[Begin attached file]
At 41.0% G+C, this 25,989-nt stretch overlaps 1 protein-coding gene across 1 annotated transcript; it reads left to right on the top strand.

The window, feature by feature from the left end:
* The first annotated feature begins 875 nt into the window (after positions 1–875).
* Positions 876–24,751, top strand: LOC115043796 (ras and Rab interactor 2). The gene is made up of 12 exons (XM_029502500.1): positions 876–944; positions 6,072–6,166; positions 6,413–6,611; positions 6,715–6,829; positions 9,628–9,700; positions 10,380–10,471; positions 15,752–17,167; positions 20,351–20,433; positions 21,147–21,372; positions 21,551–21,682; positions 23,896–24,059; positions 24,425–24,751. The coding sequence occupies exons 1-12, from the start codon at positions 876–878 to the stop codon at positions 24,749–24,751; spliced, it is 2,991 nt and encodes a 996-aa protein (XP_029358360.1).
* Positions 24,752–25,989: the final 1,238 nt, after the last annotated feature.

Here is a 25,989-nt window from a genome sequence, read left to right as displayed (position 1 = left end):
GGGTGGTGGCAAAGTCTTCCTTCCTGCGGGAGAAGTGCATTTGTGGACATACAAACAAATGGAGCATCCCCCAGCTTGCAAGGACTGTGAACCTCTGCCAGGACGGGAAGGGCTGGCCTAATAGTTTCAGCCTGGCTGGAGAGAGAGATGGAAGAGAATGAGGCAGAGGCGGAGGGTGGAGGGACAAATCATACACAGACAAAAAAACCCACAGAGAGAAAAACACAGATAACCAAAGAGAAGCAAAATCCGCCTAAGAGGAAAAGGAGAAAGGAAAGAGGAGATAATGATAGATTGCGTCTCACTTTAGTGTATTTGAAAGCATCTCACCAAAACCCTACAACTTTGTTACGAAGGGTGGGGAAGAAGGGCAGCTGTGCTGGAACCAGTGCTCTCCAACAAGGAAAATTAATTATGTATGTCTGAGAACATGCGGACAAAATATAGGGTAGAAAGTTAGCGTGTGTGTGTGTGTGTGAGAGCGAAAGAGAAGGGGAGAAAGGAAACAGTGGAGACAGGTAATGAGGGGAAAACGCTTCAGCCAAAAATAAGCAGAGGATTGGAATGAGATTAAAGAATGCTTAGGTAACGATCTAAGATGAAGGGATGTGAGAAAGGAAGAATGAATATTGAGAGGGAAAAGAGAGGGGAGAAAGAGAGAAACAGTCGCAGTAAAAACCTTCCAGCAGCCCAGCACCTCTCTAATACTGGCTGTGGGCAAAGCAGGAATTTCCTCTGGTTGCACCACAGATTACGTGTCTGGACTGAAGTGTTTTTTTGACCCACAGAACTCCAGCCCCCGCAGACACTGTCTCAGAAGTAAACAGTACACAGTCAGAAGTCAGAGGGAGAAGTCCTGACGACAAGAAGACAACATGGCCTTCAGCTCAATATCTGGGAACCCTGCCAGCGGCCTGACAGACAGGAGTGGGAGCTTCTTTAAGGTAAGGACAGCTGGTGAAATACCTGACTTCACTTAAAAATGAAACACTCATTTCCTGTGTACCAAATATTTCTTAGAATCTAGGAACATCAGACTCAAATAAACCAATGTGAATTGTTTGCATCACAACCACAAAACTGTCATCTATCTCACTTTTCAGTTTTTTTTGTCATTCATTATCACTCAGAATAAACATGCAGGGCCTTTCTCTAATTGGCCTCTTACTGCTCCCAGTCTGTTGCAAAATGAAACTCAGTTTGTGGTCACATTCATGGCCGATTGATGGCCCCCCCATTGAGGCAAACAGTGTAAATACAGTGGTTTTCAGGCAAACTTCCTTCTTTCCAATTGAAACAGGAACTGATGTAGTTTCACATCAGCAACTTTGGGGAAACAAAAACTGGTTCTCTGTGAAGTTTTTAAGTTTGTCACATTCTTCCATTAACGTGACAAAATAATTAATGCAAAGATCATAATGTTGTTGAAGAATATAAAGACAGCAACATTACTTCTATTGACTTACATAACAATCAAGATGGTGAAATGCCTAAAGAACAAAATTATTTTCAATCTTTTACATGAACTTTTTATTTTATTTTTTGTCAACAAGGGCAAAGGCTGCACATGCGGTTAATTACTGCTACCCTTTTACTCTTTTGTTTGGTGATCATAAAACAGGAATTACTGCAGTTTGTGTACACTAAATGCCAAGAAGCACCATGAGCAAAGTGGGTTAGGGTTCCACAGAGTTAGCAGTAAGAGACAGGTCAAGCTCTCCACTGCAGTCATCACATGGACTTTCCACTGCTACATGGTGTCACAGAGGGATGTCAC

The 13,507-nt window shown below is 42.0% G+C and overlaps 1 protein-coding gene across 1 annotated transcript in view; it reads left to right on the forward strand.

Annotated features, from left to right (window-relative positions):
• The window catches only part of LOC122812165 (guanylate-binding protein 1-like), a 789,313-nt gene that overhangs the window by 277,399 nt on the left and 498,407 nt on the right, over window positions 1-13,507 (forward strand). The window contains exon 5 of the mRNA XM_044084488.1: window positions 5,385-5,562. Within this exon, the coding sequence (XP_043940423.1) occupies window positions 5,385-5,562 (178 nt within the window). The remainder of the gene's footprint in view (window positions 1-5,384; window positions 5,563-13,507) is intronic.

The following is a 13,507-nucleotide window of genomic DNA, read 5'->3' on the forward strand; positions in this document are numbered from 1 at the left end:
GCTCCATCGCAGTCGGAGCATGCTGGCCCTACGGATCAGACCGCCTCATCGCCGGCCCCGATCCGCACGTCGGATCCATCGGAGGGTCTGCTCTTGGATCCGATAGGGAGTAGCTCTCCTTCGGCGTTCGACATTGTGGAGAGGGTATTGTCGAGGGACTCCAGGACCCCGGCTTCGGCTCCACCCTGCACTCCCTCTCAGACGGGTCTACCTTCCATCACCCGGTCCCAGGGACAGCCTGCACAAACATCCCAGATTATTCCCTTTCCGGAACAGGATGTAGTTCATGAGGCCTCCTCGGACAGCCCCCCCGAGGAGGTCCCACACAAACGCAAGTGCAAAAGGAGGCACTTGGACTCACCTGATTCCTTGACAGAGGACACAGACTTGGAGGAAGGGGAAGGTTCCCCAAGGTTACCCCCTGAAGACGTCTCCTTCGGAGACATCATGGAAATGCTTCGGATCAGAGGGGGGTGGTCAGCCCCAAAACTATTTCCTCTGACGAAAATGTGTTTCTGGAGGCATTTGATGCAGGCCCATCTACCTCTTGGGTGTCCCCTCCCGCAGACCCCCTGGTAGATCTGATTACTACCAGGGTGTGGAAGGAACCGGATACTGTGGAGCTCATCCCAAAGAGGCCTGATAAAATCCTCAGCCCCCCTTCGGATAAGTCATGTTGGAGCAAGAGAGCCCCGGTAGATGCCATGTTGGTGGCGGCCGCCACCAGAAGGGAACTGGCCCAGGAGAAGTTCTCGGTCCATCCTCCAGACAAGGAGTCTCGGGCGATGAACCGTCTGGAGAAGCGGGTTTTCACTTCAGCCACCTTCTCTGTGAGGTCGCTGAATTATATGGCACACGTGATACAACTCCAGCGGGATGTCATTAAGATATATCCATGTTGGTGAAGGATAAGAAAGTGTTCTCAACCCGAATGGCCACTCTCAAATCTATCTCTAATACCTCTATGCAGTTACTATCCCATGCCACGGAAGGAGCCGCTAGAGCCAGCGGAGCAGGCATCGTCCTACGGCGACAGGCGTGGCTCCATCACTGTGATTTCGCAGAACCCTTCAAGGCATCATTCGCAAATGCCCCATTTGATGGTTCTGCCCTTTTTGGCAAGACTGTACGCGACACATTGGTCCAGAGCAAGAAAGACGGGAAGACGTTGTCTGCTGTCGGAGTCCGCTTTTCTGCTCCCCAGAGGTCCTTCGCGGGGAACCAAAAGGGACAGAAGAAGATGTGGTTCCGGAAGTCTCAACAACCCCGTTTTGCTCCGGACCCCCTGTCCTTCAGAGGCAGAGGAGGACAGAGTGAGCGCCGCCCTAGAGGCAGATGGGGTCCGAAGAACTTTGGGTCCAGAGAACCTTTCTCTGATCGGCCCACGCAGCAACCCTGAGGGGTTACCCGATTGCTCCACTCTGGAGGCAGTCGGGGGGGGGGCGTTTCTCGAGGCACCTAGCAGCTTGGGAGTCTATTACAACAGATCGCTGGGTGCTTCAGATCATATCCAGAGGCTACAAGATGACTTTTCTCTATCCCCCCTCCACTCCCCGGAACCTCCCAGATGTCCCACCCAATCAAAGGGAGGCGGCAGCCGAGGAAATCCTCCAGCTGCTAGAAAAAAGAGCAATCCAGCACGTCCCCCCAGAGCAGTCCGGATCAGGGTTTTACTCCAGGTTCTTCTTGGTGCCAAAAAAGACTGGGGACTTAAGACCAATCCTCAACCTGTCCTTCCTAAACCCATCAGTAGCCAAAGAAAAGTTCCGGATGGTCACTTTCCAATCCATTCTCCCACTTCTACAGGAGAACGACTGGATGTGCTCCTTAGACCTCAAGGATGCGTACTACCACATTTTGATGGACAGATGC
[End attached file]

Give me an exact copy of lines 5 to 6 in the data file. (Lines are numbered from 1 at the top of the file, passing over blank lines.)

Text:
* Positions 24,752–25,989: the final 1,238 nt, after the last annotated feature.

Here is a 25,989-nt window from a genome sequence, read left to right as displayed (position 1 = left end):